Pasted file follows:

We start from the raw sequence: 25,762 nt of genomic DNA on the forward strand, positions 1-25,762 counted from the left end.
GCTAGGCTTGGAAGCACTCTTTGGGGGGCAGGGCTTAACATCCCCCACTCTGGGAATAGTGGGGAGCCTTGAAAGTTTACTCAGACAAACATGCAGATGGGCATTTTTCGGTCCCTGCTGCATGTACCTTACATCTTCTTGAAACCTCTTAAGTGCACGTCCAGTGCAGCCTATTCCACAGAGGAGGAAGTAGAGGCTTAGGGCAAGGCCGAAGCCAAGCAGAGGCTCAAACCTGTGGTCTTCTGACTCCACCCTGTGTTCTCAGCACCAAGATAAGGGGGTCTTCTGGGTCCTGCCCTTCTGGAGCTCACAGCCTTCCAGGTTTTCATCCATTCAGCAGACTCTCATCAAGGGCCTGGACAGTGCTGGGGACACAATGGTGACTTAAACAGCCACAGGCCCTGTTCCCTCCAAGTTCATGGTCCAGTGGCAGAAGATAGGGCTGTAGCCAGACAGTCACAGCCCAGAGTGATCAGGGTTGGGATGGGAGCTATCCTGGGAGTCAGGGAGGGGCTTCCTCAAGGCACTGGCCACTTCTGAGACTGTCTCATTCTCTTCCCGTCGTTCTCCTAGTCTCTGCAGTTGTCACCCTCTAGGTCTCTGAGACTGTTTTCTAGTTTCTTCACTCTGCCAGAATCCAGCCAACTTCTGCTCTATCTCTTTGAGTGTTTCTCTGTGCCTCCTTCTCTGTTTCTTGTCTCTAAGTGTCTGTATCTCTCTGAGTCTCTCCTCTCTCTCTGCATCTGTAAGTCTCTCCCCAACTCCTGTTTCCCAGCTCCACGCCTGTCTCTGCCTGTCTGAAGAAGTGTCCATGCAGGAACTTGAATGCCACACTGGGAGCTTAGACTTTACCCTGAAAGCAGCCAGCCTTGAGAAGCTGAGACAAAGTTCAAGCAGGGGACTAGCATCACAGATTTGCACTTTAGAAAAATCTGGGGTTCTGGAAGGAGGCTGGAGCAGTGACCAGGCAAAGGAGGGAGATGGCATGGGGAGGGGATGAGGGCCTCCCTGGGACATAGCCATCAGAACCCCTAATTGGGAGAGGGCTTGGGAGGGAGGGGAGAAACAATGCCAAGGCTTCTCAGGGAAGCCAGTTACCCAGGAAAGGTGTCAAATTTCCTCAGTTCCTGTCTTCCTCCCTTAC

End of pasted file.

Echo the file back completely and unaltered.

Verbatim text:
We start from the raw sequence: 25,762 nt of genomic DNA on the forward strand, positions 1-25,762 counted from the left end.
GCTAGGCTTGGAAGCACTCTTTGGGGGGCAGGGCTTAACATCCCCCACTCTGGGAATAGTGGGGAGCCTTGAAAGTTTACTCAGACAAACATGCAGATGGGCATTTTTCGGTCCCTGCTGCATGTACCTTACATCTTCTTGAAACCTCTTAAGTGCACGTCCAGTGCAGCCTATTCCACAGAGGAGGAAGTAGAGGCTTAGGGCAAGGCCGAAGCCAAGCAGAGGCTCAAACCTGTGGTCTTCTGACTCCACCCTGTGTTCTCAGCACCAAGATAAGGGGGTCTTCTGGGTCCTGCCCTTCTGGAGCTCACAGCCTTCCAGGTTTTCATCCATTCAGCAGACTCTCATCAAGGGCCTGGACAGTGCTGGGGACACAATGGTGACTTAAACAGCCACAGGCCCTGTTCCCTCCAAGTTCATGGTCCAGTGGCAGAAGATAGGGCTGTAGCCAGACAGTCACAGCCCAGAGTGATCAGGGTTGGGATGGGAGCTATCCTGGGAGTCAGGGAGGGGCTTCCTCAAGGCACTGGCCACTTCTGAGACTGTCTCATTCTCTTCCCGTCGTTCTCCTAGTCTCTGCAGTTGTCACCCTCTAGGTCTCTGAGACTGTTTTCTAGTTTCTTCACTCTGCCAGAATCCAGCCAACTTCTGCTCTATCTCTTTGAGTGTTTCTCTGTGCCTCCTTCTCTGTTTCTTGTCTCTAAGTGTCTGTATCTCTCTGAGTCTCTCCTCTCTCTCTGCATCTGTAAGTCTCTCCCCAACTCCTGTTTCCCAGCTCCACGCCTGTCTCTGCCTGTCTGAAGAAGTGTCCATGCAGGAACTTGAATGCCACACTGGGAGCTTAGACTTTACCCTGAAAGCAGCCAGCCTTGAGAAGCTGAGACAAAGTTCAAGCAGGGGACTAGCATCACAGATTTGCACTTTAGAAAAATCTGGGGTTCTGGAAGGAGGCTGGAGCAGTGACCAGGCAAAGGAGGGAGATGGCATGGGGAGGGGATGAGGGCCTCCCTGGGACATAGCCATCAGAACCCCTAATTGGGAGAGGGCTTGGGAGGGAGGGGAGAAACAATGCCAAGGCTTCTCAGGGAAGCCAGTTACCCAGGAAAGGTGTCAAATTTCCTCAGTTCCTGTCTTCCTCCCTTAC